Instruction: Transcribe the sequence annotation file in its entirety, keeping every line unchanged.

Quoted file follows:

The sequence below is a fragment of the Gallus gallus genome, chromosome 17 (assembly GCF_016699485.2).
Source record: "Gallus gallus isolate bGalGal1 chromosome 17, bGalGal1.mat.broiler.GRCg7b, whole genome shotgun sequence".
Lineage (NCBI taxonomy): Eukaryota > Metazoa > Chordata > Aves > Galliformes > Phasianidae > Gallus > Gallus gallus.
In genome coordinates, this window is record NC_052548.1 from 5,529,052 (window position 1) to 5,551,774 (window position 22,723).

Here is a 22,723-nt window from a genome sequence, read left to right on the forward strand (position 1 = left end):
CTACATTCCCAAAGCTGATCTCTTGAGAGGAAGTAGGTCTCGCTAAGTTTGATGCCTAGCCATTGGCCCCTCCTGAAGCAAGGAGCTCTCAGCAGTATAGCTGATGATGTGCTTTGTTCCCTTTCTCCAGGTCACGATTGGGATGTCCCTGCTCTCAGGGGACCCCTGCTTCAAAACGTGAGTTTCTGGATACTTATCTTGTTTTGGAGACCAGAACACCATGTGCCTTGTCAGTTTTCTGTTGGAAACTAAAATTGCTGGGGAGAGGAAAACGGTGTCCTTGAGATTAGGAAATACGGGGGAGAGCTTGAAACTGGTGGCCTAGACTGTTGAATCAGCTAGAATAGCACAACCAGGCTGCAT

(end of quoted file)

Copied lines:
The sequence below is a fragment of the Gallus gallus genome, chromosome 17 (assembly GCF_016699485.2).
Source record: "Gallus gallus isolate bGalGal1 chromosome 17, bGalGal1.mat.broiler.GRCg7b, whole genome shotgun sequence".
Lineage (NCBI taxonomy): Eukaryota > Metazoa > Chordata > Aves > Galliformes > Phasianidae > Gallus > Gallus gallus.
In genome coordinates, this window is record NC_052548.1 from 5,529,052 (window position 1) to 5,551,774 (window position 22,723).

Here is a 22,723-nt window from a genome sequence, read left to right on the forward strand (position 1 = left end):
CTACATTCCCAAAGCTGATCTCTTGAGAGGAAGTAGGTCTCGCTAAGTTTGATGCCTAGCCATTGGCCCCTCCTGAAGCAAGGAGCTCTCAGCAGTATAGCTGATGATGTGCTTTGTTCCCTTTCTCCAGGTCACGATTGGGATGTCCCTGCTCTCAGGGGACCCCTGCTTCAAAACGTGAGTTTCTGGATACTTATCTTGTTTTGGAGACCAGAACACCATGTGCCTTGTCAGTTTTCTGTTGGAAACTAAAATTGCTGGGGAGAGGAAAACGGTGTCCTTGAGATTAGGAAATACGGGGGAGAGCTTGAAACTGGTGGCCTAGACTGTTGAATCAGCTAGAATAGCACAACCAGGCTGCAT